ephemera is a series of wet plate collodion photographs depicting flower arrangements. This project explores the significance of flowers to the rhythm of human life and the deep symbolism which we have imbued them with. While it is influenced by the compositions of still life paintings, the use of historical and alternative photographic processes presents to the viewer a fresh, provocative perspective on the beauty and meaning of flowers.
Flowers are present at each of the milestones of a life course. They brighten the hospital room for mothers and newborns; decorate the pews and tables of weddings; serve as an annual ritual gift for birthdays, anniversaries, and Mother’s Day; and comfort the bereaved at funerals. When we visit the graves of loved ones with flowers, we ensure that the association of flowers with human dreams and hopes outlasts even death. The ephemeral beauty of flowers reminds us of the transience of human existence, while the diversity of floral symbolism and language reflects the richness of that existence.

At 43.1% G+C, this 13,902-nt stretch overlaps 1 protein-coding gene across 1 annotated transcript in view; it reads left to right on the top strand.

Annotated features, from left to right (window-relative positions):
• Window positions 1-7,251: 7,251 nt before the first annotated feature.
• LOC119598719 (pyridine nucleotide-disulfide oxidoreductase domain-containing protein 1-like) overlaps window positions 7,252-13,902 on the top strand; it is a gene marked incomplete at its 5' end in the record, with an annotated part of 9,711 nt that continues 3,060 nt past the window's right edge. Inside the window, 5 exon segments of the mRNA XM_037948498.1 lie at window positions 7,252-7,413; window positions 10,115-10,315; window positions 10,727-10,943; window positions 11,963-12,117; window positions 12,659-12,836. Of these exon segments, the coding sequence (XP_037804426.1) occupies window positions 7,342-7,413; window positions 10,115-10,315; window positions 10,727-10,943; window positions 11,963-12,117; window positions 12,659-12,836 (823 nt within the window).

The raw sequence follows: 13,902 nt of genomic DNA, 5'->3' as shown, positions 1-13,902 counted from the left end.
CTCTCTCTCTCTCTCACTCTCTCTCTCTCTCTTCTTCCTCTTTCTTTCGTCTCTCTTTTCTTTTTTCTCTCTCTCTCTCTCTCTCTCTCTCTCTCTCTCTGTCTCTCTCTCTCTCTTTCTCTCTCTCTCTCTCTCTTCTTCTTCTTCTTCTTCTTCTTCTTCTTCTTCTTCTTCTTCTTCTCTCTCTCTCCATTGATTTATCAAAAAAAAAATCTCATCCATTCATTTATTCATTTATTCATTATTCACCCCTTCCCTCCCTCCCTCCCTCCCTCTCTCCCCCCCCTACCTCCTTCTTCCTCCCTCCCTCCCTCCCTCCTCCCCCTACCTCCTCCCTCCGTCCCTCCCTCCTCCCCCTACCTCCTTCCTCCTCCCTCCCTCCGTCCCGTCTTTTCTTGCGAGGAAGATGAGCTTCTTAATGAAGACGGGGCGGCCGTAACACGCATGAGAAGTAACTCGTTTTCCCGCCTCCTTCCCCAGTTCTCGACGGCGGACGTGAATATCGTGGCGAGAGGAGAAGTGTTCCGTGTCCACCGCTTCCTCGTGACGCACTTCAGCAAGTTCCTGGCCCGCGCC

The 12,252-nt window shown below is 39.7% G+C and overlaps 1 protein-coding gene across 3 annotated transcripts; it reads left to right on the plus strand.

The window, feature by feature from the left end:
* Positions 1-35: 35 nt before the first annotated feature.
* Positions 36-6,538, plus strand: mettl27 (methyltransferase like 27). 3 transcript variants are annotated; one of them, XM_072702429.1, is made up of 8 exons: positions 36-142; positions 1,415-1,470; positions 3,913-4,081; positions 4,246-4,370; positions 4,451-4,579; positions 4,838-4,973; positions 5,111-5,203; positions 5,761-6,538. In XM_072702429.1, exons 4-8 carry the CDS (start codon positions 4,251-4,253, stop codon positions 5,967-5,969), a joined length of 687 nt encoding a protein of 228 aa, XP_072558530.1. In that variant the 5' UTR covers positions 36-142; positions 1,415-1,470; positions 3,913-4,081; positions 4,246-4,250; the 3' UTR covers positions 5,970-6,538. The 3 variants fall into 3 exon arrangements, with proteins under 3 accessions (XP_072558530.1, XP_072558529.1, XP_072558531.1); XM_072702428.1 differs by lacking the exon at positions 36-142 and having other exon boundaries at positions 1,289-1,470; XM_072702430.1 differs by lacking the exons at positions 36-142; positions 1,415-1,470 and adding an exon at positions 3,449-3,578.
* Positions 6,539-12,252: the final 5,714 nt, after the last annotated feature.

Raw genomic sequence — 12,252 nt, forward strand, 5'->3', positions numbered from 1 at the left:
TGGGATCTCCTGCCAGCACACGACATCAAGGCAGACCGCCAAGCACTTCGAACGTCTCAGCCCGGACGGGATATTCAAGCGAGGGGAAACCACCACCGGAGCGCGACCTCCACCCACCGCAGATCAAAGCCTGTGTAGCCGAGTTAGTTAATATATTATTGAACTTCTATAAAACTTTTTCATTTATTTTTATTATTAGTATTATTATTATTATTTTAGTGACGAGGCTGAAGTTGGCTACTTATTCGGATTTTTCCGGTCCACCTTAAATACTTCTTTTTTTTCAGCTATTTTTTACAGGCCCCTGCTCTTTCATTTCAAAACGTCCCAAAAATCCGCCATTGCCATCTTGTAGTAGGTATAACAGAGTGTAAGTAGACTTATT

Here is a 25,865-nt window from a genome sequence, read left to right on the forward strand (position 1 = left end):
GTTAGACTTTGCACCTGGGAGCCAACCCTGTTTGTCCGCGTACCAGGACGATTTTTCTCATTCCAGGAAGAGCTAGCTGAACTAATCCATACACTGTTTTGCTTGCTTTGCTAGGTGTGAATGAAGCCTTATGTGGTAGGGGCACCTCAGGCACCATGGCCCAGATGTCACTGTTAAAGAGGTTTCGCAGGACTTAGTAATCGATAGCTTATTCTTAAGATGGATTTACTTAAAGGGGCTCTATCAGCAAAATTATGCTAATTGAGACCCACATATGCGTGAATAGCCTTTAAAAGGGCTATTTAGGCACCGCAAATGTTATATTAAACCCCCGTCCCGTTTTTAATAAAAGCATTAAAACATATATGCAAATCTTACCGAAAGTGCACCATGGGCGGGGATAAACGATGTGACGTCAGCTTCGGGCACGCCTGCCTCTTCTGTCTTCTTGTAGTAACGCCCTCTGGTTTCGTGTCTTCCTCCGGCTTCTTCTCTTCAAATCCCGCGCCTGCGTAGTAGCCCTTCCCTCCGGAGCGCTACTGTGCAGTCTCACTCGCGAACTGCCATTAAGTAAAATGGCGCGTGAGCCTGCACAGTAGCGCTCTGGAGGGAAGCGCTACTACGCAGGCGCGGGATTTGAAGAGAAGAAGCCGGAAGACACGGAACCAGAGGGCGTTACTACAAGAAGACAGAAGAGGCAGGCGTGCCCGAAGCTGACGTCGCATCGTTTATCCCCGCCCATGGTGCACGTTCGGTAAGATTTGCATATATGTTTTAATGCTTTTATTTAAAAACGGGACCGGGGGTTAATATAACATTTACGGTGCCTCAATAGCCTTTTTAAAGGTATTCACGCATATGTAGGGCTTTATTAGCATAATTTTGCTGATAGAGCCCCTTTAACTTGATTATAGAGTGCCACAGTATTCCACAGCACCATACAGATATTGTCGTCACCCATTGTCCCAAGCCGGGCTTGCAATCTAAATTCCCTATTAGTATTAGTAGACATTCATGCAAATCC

My artistic influences include the painters of the Dutch Golden Age—especially the still life paintings of Ambrosius Bosschaert the Elder, Rachel Ruysch, and Jan van Huysum—and the work and ethos of the Pre-Raphaelites. Despite employing some of the contrivances of the Dutch masters, such as the inclusion of flora from different biomes and seasons in a single composition, I still strive, in the style of the Pre-Raphaelites, to celebrate the beauty of nature in a way that is heartfelt and genuine. My iteration on these influences lies in the balancing of composition and tonality: by using wet plate collodion, I strip color from the bouquet, encouraging the viewer to meditate on the meaning of flowers beyond their superficial beauty. I believe that this portrayal of flowers is just as authentic as one in full color: like us, flowers fade and die. By showing lush vegetation in shades of gray, I want the viewer to contemplate both the sweetness and impermanence of life.
A final reason for my choice of medium lies in the longevity of the process. Unlike film, which fades over time and is easily destroyed, and digital images, which can be lost with the click of a mouse, photographs on wet plate collodion will persist long after the subject is gone and even after the owner of the image passes away. In this way, the romance, beauty, and grace of flowers can defy the passage of time and attain a measure of immortality.